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Publisher's Summary

When the Constitutional Convention in Philadelphia adjourned late in the summer of 1787, the delegates returned to their states to report on the new Constitution, which had to be ratified by specially elected conventions in at least nine states. Pauline Maier recounts the dramatic events of the ensuing debate in homes, taverns, and convention halls, drawing generously on the speeches and letters of founding fathers, both familiar and forgotten, on all sides.

This is the first narrative history in decades of the ratification debate, with all its significance, and it draws on new scholarship about the ratification process. In Maier's skillful hands, this fascinating yet often overlooked episode in the nation's history comes to life as never before.

©2010 Pauline Maier (P)2010 Tantor

Critic Reviews

"Ripostes from proponents, the Federalists, animate the great detail Maier provides, as does her recounting how one state convention’s verdict affected another’s. Displaying the grudging grassroots blessing the Constitution originally received, Maier eruditely yet accessibly revives a neglected but critical passage in American history." (Booklist)

What members say

Average Customer Ratings

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  • Performance
  • Story
  • Adam
  • IRVING, TX, United States
  • 09-29-11

Very good

This is a very good book, covering a topic that is not easy to cover. Almost any book that mentions these debates will devote no more than a few pages to them, even though the ratification was one of the most important events in American history. This book isn't just worth it because of how informative and well written it is, but also because of the importance of the topic itself.

7 of 7 people found this review helpful

  • Overall
  • Howard
  • San Diego, CA United States
  • 08-27-11

History Always Repeats

I did not know much about the state ratification process, and so it was interesting to learn how detailed the debates were (including, for example, the appropriate limits of diversity jurisdiction). The fights generally centered on a strong central government versus state variation and local control, pretty much what is going on today. The book was a bit too long but otherwise quite good.

4 of 4 people found this review helpful

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A must for true comprehension of the Constitution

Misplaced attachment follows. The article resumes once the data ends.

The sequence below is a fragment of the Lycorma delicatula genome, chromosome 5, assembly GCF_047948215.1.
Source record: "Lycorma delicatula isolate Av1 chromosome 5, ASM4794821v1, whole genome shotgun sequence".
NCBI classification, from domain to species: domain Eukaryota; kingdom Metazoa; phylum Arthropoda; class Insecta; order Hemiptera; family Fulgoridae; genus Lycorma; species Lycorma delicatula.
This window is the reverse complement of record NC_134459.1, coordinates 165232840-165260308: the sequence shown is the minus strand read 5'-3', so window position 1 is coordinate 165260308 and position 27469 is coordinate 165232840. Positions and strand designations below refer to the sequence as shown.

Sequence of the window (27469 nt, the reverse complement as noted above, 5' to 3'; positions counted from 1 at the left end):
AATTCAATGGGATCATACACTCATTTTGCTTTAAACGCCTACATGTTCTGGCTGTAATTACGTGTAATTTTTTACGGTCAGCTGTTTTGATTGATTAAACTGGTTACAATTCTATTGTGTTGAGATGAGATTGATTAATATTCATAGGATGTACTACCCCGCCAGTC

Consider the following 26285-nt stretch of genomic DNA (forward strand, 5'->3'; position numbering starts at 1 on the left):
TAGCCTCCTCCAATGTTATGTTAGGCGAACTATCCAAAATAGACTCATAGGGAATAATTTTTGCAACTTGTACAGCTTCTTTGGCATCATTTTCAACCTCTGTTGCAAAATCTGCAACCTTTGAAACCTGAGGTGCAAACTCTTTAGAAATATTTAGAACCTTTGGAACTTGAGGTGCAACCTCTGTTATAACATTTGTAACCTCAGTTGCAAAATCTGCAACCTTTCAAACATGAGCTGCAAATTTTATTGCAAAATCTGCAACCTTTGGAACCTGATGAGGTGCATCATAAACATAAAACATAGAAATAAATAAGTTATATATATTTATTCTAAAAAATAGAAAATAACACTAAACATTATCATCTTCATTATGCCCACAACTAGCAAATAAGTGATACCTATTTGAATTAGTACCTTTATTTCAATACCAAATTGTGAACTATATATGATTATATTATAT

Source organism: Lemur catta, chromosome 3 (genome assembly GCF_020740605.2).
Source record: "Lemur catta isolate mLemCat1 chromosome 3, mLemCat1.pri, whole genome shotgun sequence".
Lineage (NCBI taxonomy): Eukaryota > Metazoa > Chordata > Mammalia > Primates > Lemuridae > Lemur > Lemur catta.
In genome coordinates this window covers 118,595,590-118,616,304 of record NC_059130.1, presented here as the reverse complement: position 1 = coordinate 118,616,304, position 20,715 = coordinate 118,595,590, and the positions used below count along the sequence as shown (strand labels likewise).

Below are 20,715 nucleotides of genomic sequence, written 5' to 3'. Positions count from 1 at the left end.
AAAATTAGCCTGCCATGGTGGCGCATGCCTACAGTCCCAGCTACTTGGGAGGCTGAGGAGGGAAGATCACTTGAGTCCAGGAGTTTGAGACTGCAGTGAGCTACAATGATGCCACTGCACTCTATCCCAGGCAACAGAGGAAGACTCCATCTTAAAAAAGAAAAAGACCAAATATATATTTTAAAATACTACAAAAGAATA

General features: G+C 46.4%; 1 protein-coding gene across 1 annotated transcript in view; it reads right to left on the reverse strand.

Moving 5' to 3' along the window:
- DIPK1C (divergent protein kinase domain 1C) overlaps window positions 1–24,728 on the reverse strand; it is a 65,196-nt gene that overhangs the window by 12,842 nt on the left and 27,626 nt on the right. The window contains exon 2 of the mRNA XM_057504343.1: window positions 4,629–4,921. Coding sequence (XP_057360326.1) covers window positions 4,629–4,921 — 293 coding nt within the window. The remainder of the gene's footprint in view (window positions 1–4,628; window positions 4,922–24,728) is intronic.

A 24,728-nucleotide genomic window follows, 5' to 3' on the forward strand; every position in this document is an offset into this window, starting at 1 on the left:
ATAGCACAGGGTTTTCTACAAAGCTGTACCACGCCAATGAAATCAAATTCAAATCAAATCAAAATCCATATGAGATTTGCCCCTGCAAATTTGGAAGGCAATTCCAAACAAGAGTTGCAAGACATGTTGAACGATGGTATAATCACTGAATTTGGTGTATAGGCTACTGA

Dense and detailed, but worth the time. You will understand so much more about the nature of the Founding than you would have imagined possible.

1 of 1 people found this review helpful

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Excellent!!

Probably one of the best books on early America. Must read for those interested in the roots of the American Constitution.

1 of 1 people found this review helpful

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eye openning history

What made the experience of listening to Ratification the most enjoyable?

The logical history based on diaries, newspapers, and meeting minutes. This is a fantastic view of life in 18th century. It is a must read for constitutional history buffs.

1 of 1 people found this review helpful

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Interesting, but laborious

Seemed like the book was 50 hours long. The author goes into minutiae that’s common between the different states’ ratification conventions. I stopped listening with about 4 hours left.

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Too much little stuff, became white noise

imagine if Petyr Baelish had an American brother. now double a normal listening pace and that would tell you about the listening experience. I did not enjoy American Scripture and after powering through this, I have decided I'm done with Pauline Maier. she is too detailed and the little stuff, so inconsequential to today's world. she was right, this topic was too wide and deep for one book. it just became white noise after the prolouge.

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Fascinating Book

This is an essential read for con law nerds or American history fans. Heller mispronounced some words and names and referred to some constitutional sections incorrectly. I'm not sure it was necessary to record the Appendix (Constitution and Bill of Rights).

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Interesting and enjoyable

This is a well-researched and fairly balanced account of the ratification of the US Constitution. It's just fascinating to hear about the passions, the corruption, and the different social and political groups that all played a role in ratification. It's fascinating to hear about the state-by-state differences in both federalists and "anti-federalists," with Massachusetts' Constitution skeptics being so very, very different from, say Pennsylvania's. It's well written, and nods to the ways historical context led to the different debates, and even the different forms of corruption. Really, it's just amazing.

The narrator is pretty good, though he did slip into a bizarre southern accent while portraying uneducated New Englanders.

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Great for History

This book would be recommended for those with a great curiosity into the circumstances behind the otherwise largely untold history of the ratification of Constitution. Other less motivated casual listeners might not have their attention held by this lengthy book. Highly recommended if you are interested in this topic.

1 of 2 people found this review helpful